Do the grunt work

Being an intern generally doesn’t involve a lot of intellectually stimulating work – most of the time, it involves a lot of tedious – okay, boring – but necessary work. Don’t fall victim to the “I didn’t give up my whole summer just to file papers and do the Starbucks run” line of thinking. Yes, you did “give up” your summer for that (newsflash: once you graduate, the concept of summer all but evaporates), but to get the knowledge you came for, you need to look beyond the short-term boredom of a menial task to the greater context of what’s going on around you.

What are the workflow processes like? Which aspects of other people’s jobs do you find most interesting? How do things function outside of the classroom? How are your office mates communicating with journalists and audiences? How are they responding to praise, complaints, or crises? Just because you’re doing some grunt work doesn’t mean there’s nothing to learn.

Don’t get caught doing nothing

If you finish your work early, don’t sit around waiting for someone to give you more. Ask your manager or office mate what you can help with, or, even better, if you see that some work you think needs to be done, run it by your manager with a quick, “It looks like ____ needs to be done. Is that something I can help work on?” That shows you not only take initiative, but also ensures that you’re not creating more work down the line by doing something incorrectly or that doesn’t actually need to be done.

Manage your brand

It might be tempting to share with your office mates your social experiences, but resist that temptation. You want to be known as the professional intern, not the party intern. Remember that you are building and managing your personal brand with every person with whom you come into contact.

Know you know nothing

That’s not to say you should go in forgetting everything you know, but that you should go in with an open mind with a very eager willingness to learn. The actual practice of PR will probably be different than what you imagined it to be, so go with the flow and don’t get flustered when you encounter unknown territory – that’s what internships are all about.

What Public Relations Students Should Do During Summer Break

Monday, June 3rd, 2013
Flickr.com: QueensU

Flickr.com: QueensU

Those who were seniors this past year are now graduated and moved on, leaving room for the next class of future PR professionals to fill their shoes—to take next steps on the path of their PR student career.  So, what should they be doing during summer break? Listed below are a few items that came to my mind (but I’m hoping some of our PR pro friends will chime-in with additional tips):

  • Set short-term goals. For example, attend at least one professional industry networking event over the summer. Or, read industry blogs and/or articles and comment on at least one each week.
  • Set long-term goals, write them down and number them in order of importance. For example, attend at least one industry professional networking event per semester. And/or get involved with on-campus pre-professional organization (like PRSSA or AMA).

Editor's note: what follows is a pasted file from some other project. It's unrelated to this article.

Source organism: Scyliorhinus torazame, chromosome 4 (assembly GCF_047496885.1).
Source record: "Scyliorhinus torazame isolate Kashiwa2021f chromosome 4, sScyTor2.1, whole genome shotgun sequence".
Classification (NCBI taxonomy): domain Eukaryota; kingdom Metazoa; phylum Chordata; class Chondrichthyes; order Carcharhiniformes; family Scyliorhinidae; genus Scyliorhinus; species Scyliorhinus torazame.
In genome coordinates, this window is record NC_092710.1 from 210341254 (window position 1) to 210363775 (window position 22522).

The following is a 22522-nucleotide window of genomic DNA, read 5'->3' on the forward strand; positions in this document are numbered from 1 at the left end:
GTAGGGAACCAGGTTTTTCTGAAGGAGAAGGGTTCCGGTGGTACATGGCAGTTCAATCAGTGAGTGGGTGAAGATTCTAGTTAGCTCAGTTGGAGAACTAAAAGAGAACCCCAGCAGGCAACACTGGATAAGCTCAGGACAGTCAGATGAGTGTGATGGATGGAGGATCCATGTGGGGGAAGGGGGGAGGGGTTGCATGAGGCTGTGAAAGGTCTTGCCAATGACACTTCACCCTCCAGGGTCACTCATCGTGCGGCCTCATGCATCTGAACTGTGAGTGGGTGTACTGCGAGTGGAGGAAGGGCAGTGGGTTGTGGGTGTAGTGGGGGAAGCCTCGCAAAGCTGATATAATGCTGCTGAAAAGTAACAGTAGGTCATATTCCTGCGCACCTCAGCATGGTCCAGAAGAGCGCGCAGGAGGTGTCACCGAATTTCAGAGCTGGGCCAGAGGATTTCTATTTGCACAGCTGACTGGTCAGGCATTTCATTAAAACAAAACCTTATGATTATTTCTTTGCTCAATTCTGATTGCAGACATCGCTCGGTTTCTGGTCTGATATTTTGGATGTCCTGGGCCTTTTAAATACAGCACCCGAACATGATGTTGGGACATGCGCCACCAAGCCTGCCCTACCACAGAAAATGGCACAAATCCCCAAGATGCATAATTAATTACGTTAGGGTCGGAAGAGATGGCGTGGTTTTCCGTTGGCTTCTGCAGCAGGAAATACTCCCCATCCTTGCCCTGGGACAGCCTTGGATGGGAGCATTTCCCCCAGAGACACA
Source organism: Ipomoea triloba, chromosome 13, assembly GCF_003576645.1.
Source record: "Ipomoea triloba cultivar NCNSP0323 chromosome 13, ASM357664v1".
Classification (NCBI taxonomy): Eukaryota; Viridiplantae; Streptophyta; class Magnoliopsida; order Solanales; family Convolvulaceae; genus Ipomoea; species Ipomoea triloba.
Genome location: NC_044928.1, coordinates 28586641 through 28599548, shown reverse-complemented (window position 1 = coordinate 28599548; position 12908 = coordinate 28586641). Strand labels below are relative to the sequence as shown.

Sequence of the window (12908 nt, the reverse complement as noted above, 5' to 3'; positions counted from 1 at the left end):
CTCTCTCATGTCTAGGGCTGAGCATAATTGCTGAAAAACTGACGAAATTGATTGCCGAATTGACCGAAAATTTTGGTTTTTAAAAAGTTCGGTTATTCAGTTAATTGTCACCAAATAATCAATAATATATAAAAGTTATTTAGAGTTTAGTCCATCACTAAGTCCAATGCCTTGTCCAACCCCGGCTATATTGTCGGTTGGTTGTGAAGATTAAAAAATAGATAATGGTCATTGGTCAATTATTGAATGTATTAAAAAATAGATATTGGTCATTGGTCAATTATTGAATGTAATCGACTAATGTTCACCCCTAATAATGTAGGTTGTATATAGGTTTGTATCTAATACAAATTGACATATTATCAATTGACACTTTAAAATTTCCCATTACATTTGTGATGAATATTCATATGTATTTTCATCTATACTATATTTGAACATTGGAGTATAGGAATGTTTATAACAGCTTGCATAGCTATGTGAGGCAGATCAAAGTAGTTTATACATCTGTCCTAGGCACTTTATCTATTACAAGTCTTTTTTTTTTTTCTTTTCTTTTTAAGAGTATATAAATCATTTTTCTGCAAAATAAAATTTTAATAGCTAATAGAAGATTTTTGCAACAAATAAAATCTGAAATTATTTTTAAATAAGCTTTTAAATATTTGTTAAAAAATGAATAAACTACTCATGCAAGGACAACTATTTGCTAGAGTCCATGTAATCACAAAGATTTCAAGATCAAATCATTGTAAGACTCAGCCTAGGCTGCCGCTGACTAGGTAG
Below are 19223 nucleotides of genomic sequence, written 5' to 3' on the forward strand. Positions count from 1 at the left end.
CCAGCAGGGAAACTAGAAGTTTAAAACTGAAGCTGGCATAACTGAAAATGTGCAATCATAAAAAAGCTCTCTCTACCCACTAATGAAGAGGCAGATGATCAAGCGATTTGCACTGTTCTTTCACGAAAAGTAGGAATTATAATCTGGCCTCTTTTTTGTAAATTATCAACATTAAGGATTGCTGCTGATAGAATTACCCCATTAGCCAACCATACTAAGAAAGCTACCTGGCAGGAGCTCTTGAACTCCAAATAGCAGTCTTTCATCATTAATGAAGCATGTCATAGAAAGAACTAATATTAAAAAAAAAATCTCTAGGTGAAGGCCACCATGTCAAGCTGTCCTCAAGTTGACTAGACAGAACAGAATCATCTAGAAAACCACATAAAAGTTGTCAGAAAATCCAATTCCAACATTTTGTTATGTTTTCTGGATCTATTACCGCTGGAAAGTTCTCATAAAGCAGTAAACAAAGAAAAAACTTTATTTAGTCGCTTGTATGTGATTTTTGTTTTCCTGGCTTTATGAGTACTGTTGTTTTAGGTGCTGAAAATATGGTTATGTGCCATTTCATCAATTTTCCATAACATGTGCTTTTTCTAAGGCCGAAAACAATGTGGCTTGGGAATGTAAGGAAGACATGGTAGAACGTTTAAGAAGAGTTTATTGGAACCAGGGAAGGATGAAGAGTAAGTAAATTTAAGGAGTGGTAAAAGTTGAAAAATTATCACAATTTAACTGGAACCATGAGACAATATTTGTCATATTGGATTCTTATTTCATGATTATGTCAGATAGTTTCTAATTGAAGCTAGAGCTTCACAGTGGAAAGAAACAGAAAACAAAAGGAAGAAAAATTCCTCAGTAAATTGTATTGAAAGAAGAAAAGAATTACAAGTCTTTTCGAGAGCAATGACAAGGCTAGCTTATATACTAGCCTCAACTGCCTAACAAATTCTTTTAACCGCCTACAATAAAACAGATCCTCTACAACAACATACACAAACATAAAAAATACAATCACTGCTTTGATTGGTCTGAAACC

• Work on your portfolio. Gather writing samples–or create some by volunteering to write a guest blog post, or better yet, start your own blog. Be sure to include any public relations or marketing plans you’ve created, press releases, anything written in AP Style, research papers, newspaper clippings, presentations, creative design samples, reference letters, special certifications, etc. If you haven’t yet created an online portfolio, do so. The earlier you begin, the more prepared you will be come graduation time. NOTE: If you are including any work that was done as part of a group, be sure to notate this and identify which part you actually did.
  • Practice your elevator speech. You should have a 30-second spiel that is memorable and opens a window to your personality, your passions and your mindset. Not a laundry list of skills but rather what you can offer to a potential employer. Practice OUT LOUD. Use your smartphone to record yourself so you can play it back and make improvements.
  • Clean-up and hone your online presence—including your social media accounts. Google yourself  (be sure to ‘hide personal results’ by clicking the globe in the upper right)–and don’t forget Bing and Yahoo!. If the first page results do not represent who you are, immediately begin digital damage control. This is even more important if you have a common name and can easily be confused with a dubious doppelgänger. Seek out and follow industry leaders so you can network and learn from the professionals, not just fellow students.
    • Not sure what “digital damage control” is? Here are some tips from CareerBuilder on CNN.com.
    • Don’t think employers are using the Web and social media to research job candidates? Read this from the Wall Street Journal.
  • PR professionals must view themselves as “brands”—it’s a very competitive industry. Your business cards, resume, online portfolios, etc. should present a cohesive message. Work on ensuring that all these match your “brand.”
  • Research agencies, organization, companies that you would like to intern with or work for.  Reach out to them and request an information interview. Face-to-face is best but Skype or Google+ Hangouts work, too. Ask what (coursework, degrees, activities, skill sets) they are looking for when hiring. Ask, given identical academic backgrounds, what makes some candidates standout above the rest.
  • If you have free time, volunteer at a local non-profit organization and offer to help with public relations, marketing, social media, blog content creation, special events. This is experience—it all counts!

What else should students (or young PR pros) be doing in preparation for their career?  If you are a student or recent graduate, what have you done (or are doing) to progress your career? We want to hear from you.